On January 20, 2006, a young Parisian man named Ilan Halimi was kidnapped by a large group who accurately called themselves the Gang Of Barbarians. Over the next three-and-a-half weeks, the gang’s leader, Youssouf Fofana, phoned Halimi’s parents—who were ordinary middle-class citizens, by no means wealthy—literally hundreds of times, demanding absurd ransom amounts and threatening to kill Halimi if they didn’t comply. Meanwhile, the rotating group of Barbarians, mostly teenagers, who were guarding Halimi routinely tortured him in horrifying ways. When Halimi was finally released (without any ransom having been paid), his injuries and malnutrition were so severe that he died en route to the hospital; over 80 percent of his body had been burned with acid, and he was missing one ear and one toe. It’s the sort of gruesome, inexplicable news story that makes it really hard to believe in people’s inherent goodness.
Adapted from a book cowritten by Halimi’s mother, Ruth Halimi (played in the film by Zabou Breitman), 24 Days depicts these events in detail—primarily from the perspective of the family, thankfully. (Halimi’s torture is downplayed considerably; he still looks human near the end, which was apparently not the case in real life.) The film isn’t exactly a procedural, though, nor is it a character study. Like the book, it’s one long j’accuse! directed at the French police, who were widely criticized for their initial refusal to treat the case as a hate crime. When captured, the Barbarians admitted that they’d targeted Hilimi specifically because he was Jewish, believing that all Jews are rich. Indications of anti-Semitism cropped up in Fofana’s phone calls and e-mails, but the police, who’d recently been embarrassed by a young woman who falsely claimed that she’d been the victim of an anti-Semitic attack (a story recounted in André Téchiné’s 2009 film The Girl On The Train), repeatedly dismissed such slurs as empty provocation, a negotiating tactic.
Because 24 Days puts all of its eggs in the police-scandal basket, it’s difficult to evaluate as drama—there isn’t any, really, apart from the prolonged anxiety of Halimi’s family waiting for him to be either killed or released. For a while, the film, directed by Alexandre Arcady (father of noted horror filmmaker Alexandre Aja, who does some second-unit work here), plays like an in-depth look at an investigation, with steely turns from Jacques Gamblin as the detective in charge and Sylvie Testud as a psychologist/negotiator who insists that Halimi’s father (Pascal Elbé) hang up on Fofana whenever he becomes verbally abusive. Gradually, however, it starts to become clear that 24 Days thinks the cops are misguided at best and idiots at worst. In particular, Halimi’s family seems to already know how badly the story will end; Ruth, the mom, is actually provided with psychic visions of Ilan being tortured, and the movie’s second half consists of her increasingly frantic efforts to convince the police that they’re going to get her son killed.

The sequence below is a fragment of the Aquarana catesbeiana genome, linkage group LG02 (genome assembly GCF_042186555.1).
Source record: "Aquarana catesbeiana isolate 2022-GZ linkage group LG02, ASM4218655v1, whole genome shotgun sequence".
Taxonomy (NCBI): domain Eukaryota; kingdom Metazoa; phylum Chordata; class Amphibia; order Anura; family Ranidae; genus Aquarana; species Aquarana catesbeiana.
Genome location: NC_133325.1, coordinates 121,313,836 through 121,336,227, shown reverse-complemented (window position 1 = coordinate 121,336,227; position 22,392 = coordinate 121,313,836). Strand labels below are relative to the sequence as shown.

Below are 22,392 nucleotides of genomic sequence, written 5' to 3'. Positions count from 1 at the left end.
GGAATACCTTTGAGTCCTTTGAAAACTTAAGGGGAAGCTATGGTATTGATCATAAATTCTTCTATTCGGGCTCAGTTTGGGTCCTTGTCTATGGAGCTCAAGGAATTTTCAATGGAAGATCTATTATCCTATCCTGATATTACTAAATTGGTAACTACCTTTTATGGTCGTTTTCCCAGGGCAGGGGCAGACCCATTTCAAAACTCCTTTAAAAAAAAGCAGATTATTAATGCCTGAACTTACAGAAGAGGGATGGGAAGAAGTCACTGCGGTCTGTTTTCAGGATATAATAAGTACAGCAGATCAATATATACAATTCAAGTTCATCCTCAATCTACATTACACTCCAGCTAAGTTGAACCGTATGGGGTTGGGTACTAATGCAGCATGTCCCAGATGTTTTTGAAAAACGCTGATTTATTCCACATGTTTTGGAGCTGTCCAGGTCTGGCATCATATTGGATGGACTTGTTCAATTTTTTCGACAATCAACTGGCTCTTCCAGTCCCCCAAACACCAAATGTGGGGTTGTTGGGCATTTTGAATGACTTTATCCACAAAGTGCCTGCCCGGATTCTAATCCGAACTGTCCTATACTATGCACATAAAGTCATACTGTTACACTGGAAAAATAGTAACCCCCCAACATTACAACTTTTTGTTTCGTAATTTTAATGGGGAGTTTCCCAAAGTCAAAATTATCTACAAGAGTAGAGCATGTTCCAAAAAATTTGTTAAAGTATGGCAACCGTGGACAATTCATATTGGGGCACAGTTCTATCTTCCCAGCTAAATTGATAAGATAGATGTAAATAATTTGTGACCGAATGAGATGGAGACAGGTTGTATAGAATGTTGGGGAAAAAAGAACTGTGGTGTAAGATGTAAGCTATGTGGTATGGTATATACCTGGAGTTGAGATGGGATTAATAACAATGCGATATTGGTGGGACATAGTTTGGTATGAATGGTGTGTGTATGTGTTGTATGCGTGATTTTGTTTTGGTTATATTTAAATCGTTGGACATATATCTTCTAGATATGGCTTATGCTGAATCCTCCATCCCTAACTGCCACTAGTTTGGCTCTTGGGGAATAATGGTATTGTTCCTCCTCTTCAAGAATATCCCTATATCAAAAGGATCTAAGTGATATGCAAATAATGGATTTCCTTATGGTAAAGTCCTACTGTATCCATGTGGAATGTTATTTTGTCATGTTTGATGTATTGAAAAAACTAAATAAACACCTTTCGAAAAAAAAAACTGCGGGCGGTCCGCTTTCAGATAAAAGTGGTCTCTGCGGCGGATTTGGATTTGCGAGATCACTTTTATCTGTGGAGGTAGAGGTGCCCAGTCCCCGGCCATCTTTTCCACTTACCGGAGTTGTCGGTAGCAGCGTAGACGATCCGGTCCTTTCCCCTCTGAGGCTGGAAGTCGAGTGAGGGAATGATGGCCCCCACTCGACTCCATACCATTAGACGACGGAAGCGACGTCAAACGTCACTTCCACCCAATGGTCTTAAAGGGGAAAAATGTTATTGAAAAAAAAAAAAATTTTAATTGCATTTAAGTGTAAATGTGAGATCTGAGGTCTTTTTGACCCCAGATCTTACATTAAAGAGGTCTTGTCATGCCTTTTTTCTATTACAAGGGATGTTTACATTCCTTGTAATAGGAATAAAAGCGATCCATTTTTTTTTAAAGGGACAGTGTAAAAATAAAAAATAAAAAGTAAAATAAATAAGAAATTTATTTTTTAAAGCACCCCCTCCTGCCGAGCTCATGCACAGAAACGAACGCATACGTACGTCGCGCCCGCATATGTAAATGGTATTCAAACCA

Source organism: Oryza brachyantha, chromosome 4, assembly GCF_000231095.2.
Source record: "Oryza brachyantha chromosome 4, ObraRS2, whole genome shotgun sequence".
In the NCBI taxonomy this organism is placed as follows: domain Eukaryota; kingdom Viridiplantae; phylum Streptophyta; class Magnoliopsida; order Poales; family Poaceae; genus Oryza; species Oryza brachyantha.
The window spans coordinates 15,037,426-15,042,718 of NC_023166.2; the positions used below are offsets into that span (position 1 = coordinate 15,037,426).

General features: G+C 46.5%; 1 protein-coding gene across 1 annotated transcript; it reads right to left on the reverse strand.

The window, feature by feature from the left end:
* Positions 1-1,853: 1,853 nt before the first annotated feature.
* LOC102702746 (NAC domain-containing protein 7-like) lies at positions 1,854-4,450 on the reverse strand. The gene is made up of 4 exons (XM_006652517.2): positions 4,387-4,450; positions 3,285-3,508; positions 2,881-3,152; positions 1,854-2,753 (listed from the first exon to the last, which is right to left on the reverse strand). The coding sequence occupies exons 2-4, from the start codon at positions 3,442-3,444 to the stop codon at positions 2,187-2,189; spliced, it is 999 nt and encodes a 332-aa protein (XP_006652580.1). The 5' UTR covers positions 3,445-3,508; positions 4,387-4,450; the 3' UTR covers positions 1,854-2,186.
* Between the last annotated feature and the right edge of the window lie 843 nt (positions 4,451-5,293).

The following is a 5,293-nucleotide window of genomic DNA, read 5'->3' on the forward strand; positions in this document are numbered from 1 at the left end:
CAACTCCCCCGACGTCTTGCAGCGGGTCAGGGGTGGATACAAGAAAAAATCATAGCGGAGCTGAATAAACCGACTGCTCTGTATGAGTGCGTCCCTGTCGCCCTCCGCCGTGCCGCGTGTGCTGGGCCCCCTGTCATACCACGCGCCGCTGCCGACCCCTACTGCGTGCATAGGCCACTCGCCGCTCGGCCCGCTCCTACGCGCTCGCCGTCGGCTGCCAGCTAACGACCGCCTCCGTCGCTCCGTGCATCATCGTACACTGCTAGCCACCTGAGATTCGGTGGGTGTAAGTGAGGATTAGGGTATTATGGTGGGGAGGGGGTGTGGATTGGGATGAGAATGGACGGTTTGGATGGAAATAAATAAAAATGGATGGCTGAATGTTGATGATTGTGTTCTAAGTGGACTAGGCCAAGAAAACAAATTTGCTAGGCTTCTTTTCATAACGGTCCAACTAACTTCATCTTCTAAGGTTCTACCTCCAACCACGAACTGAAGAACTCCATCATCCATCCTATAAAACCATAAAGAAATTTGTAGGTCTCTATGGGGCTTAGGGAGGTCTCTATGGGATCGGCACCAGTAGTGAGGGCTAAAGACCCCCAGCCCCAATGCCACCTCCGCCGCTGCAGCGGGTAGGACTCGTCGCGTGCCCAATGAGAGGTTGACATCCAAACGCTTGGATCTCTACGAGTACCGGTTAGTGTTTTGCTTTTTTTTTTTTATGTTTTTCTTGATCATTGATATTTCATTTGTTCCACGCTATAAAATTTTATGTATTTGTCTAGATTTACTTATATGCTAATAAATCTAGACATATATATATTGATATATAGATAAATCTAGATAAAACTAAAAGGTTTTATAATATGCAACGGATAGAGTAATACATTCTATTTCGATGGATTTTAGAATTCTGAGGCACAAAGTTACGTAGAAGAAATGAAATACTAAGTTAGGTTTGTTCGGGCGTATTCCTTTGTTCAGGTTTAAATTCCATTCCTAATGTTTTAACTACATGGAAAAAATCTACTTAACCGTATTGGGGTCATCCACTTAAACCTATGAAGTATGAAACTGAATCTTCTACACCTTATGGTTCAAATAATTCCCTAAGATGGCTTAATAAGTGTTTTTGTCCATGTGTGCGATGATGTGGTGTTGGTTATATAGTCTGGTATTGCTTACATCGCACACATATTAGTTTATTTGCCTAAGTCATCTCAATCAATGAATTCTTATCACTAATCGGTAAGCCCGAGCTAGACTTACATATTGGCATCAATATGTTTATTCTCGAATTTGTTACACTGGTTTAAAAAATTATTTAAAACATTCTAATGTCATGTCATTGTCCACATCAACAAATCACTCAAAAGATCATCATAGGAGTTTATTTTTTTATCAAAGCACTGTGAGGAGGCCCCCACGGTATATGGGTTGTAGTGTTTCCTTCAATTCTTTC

Did they, though? There’s a crucial distinction to be made between the ongoing investigation and the eventual arrests, especially since 24 Days spends almost all of its running time depicting the former. This case inspired angry protests in France, but they were in response to the police department’s choice to treat it as an ordinary kidnapping. (In French law, anti-Semitism is an aggravating circumstance in a murder case, leading to much harsher sentences.) That complaint was wholly legitimate, and the police ultimately did reclassify Halimi’s murder as a hate crime. But 24 Days isn’t much interested in the Barbarians’ sentencing. It’s arguing that the French police indirectly signed Halimi’s death warrant by refusing to acknowledge that he was kidnapped because he was Jewish. Trouble is, the film never explains how the investigation might have been conducted differently if it had been treated as a hate crime from the outset. One can question the wisdom of advising a family not to pay the ransom (the French cops have a general policy akin to “we don’t negotiate with terrorists”), or of instructing them to hang up on the kidnapper in an attempt to regain power in the conversation, but those tactics aren’t denominational. Despite strenuous efforts, 24 Days fails to make the case that Halimi would be alive now had the anti-Semitism of his abductors been properly recognized. And since that’s the film’s sole reason for existence, there’s not much else to say.